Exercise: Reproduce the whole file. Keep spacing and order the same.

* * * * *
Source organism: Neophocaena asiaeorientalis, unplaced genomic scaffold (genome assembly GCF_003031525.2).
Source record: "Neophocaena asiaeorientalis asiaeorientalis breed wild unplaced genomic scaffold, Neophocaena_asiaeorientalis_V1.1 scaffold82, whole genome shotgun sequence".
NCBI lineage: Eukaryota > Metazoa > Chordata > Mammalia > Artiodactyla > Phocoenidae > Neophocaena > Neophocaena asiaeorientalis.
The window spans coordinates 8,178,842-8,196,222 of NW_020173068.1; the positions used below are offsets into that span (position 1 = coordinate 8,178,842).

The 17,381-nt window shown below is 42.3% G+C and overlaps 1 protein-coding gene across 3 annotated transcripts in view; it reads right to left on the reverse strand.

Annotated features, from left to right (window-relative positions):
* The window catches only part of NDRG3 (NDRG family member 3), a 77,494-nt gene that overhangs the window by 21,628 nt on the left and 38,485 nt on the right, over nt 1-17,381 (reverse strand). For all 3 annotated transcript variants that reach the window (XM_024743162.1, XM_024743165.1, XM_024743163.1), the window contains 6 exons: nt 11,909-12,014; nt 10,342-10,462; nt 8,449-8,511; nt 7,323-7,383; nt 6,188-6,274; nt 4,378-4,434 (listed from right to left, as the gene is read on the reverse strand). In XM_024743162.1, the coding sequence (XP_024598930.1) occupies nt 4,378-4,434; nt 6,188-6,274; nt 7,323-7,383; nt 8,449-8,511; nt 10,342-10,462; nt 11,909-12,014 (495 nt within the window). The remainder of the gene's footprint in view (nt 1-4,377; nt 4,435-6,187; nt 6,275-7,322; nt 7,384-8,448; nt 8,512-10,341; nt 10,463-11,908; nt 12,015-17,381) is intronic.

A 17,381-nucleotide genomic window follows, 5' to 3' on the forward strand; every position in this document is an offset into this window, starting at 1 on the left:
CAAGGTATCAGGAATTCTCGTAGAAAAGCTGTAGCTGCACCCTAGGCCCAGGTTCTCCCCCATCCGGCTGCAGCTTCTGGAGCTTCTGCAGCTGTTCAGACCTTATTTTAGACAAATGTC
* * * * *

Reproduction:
Source organism: Neophocaena asiaeorientalis, unplaced genomic scaffold (genome assembly GCF_003031525.2).
Source record: "Neophocaena asiaeorientalis asiaeorientalis breed wild unplaced genomic scaffold, Neophocaena_asiaeorientalis_V1.1 scaffold82, whole genome shotgun sequence".
NCBI lineage: Eukaryota > Metazoa > Chordata > Mammalia > Artiodactyla > Phocoenidae > Neophocaena > Neophocaena asiaeorientalis.
The window spans coordinates 8,178,842-8,196,222 of NW_020173068.1; the positions used below are offsets into that span (position 1 = coordinate 8,178,842).

The 17,381-nt window shown below is 42.3% G+C and overlaps 1 protein-coding gene across 3 annotated transcripts in view; it reads right to left on the reverse strand.

Annotated features, from left to right (window-relative positions):
* The window catches only part of NDRG3 (NDRG family member 3), a 77,494-nt gene that overhangs the window by 21,628 nt on the left and 38,485 nt on the right, over nt 1-17,381 (reverse strand). For all 3 annotated transcript variants that reach the window (XM_024743162.1, XM_024743165.1, XM_024743163.1), the window contains 6 exons: nt 11,909-12,014; nt 10,342-10,462; nt 8,449-8,511; nt 7,323-7,383; nt 6,188-6,274; nt 4,378-4,434 (listed from right to left, as the gene is read on the reverse strand). In XM_024743162.1, the coding sequence (XP_024598930.1) occupies nt 4,378-4,434; nt 6,188-6,274; nt 7,323-7,383; nt 8,449-8,511; nt 10,342-10,462; nt 11,909-12,014 (495 nt within the window). The remainder of the gene's footprint in view (nt 1-4,377; nt 4,435-6,187; nt 6,275-7,322; nt 7,384-8,448; nt 8,512-10,341; nt 10,463-11,908; nt 12,015-17,381) is intronic.

A 17,381-nucleotide genomic window follows, 5' to 3' on the forward strand; every position in this document is an offset into this window, starting at 1 on the left:
CAAGGTATCAGGAATTCTCGTAGAAAAGCTGTAGCTGCACCCTAGGCCCAGGTTCTCCCCCATCCGGCTGCAGCTTCTGGAGCTTCTGCAGCTGTTCAGACCTTATTTTAGACAAATGTC